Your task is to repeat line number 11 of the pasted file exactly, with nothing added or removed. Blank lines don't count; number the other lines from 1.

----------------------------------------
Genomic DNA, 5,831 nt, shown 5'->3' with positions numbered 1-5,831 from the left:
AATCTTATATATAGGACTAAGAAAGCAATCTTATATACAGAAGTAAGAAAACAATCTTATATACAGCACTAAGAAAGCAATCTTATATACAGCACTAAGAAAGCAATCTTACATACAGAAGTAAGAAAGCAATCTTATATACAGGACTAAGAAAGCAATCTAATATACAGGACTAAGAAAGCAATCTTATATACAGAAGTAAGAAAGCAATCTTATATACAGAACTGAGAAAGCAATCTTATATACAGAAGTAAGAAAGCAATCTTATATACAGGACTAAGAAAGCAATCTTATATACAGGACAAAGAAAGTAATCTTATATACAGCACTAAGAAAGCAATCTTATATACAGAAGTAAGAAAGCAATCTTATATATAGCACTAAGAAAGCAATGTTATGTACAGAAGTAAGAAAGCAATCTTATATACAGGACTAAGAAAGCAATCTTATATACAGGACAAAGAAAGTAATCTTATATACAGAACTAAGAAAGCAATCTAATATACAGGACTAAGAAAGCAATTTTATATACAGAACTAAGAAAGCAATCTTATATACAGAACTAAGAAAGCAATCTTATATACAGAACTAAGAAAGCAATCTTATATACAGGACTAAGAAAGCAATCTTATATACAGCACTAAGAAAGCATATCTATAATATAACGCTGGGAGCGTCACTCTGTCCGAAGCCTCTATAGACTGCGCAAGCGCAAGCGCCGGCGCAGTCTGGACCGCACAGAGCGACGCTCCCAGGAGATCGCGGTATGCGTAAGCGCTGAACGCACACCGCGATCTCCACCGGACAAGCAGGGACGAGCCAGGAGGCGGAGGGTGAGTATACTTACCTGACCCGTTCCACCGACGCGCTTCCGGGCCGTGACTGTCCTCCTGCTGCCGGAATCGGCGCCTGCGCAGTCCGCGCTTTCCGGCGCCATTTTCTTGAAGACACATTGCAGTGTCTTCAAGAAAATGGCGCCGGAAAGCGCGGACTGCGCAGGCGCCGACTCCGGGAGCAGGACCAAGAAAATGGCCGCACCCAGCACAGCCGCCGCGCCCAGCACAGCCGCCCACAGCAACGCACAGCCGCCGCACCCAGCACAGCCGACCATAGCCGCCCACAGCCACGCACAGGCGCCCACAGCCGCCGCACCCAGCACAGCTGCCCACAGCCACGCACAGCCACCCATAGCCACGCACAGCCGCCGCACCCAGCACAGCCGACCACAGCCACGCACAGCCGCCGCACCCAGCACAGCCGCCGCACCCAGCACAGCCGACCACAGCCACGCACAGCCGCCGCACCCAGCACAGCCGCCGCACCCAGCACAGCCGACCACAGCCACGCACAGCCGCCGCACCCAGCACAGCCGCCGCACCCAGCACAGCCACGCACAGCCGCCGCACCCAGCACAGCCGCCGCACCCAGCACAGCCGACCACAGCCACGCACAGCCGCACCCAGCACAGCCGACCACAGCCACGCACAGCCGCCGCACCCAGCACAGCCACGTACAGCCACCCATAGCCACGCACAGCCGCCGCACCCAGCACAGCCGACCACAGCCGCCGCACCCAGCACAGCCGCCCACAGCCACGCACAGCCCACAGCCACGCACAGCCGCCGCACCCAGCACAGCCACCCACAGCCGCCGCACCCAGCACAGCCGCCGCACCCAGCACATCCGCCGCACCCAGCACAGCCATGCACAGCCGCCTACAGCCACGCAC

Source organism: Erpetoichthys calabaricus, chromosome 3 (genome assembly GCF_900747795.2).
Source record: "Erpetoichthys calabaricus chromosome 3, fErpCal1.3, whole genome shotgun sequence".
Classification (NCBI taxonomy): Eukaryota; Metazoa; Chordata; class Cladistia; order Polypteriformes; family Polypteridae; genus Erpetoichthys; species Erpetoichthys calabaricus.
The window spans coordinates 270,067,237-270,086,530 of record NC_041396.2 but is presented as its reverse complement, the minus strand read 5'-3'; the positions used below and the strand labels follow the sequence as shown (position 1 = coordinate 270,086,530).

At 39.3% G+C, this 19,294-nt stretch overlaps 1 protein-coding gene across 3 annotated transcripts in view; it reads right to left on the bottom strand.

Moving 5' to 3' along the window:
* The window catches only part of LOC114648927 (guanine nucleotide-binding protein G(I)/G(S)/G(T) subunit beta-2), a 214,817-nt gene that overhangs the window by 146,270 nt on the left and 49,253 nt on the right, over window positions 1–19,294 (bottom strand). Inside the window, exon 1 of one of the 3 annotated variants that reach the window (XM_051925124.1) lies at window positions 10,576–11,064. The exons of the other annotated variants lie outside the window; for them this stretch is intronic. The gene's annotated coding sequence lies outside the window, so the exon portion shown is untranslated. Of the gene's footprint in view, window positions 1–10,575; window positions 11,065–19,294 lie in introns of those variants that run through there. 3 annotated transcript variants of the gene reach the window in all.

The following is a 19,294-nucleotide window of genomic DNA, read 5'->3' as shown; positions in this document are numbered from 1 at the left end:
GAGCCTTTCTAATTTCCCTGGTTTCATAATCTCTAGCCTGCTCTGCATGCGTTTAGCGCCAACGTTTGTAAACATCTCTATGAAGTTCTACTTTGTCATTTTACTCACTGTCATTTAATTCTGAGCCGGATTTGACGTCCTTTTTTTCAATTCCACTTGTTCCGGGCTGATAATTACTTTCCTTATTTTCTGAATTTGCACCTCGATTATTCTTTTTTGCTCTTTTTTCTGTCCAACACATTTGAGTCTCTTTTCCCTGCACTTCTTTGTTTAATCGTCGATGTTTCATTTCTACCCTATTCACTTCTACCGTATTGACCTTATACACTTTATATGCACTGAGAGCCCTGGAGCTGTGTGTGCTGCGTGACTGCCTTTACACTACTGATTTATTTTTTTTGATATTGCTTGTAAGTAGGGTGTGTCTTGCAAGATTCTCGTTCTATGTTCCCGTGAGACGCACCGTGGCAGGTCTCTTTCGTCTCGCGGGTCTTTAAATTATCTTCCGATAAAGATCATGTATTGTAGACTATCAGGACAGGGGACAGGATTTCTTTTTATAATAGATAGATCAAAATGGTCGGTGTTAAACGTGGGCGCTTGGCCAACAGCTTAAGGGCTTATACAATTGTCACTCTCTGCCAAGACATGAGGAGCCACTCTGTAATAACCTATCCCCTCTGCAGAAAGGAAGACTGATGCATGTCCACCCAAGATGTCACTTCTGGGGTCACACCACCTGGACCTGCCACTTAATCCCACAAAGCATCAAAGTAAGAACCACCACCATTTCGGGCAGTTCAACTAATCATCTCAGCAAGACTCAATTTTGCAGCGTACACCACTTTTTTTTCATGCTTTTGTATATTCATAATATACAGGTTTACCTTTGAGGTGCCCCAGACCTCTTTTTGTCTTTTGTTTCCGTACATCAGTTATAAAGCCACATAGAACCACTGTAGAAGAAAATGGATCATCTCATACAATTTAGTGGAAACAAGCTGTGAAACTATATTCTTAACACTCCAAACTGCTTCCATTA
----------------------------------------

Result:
GAGCCTTTCTAATTTCCCTGGTTTCATAATCTCTAGCCTGCTCTGCATGCGTTTAGCGCCAACGTTTGTAAACATCTCTATGAAGTTCTACTTTGTCATTTTACTCACTGTCATTTAATTCTGAGCCGGATTTGACGTCCTTTTTTTCAATTCCACTTGTTCCGGGCTGATAATTACTTTCCTTATTTTCTGAATTTGCACCTCGATTATTCTTTTTTGCTCTTTTTTCTGTCCAACACATTTGAGTCTCTTTTCCCTGCACTTCTTTGTTTAATCGTCGATGTTTCATTTCTACCCTATTCACTTCTACCGTATTGACCTTATACACTTTATATGCACTGAGAGCCCTGGAGCTGTGTGTGCTGCGTGACTGCCTTTACACTACTGATTTATTTTTTTTGATATTGCTTGTAAGTAGGGTGTGTCTTGCAAGATTCTCGTTCTATGTTCCCGTGAGACGCACCGTGGCAGGTCTCTTTCGTCTCGCGGGTCTTTAAATTATCTTCCGATAAAGATCATGTATTGTAGACTATCAGGACAGGGGACAGGATTTCTTTTTATAATAGATAGATCAAAATGGTCGGTGTTAAACGTGGGCGCTTGGCCAACAGCTTAAGGGCTTATACAATTGTCACTCTCTGCCAAGACATGAGGAGCCACTCTGTAATAACCTATCCCCTCTGCAGAAAGGAAGACTGATGCATGTCCACCCAAGATGTCACTTCTGGGGTCACACCACCTGGACCTGCCACTTAATCCCACAAAGCATCAAAGTAAGAACCACCACCATTTCGGGCAGTTCAACTAATCATCTCAGCAAGACTCAATTTTGCAGCGTACACCACTTTTTTTTCATGCTTTTGTATATTCATAATATACAGGTTTACCTTTGAGGTGCCCCAGACCTCTTTTTGTCTTTTGTTTCCGTACATCAGTTATAAAGCCACATAGAACCACTGTAGAAGAAAATGGATCATCTCATACAATTTAGTGGAAACAAGCTGTGAAACTATATTCTTAACACTCCAAACTGCTTCCATTA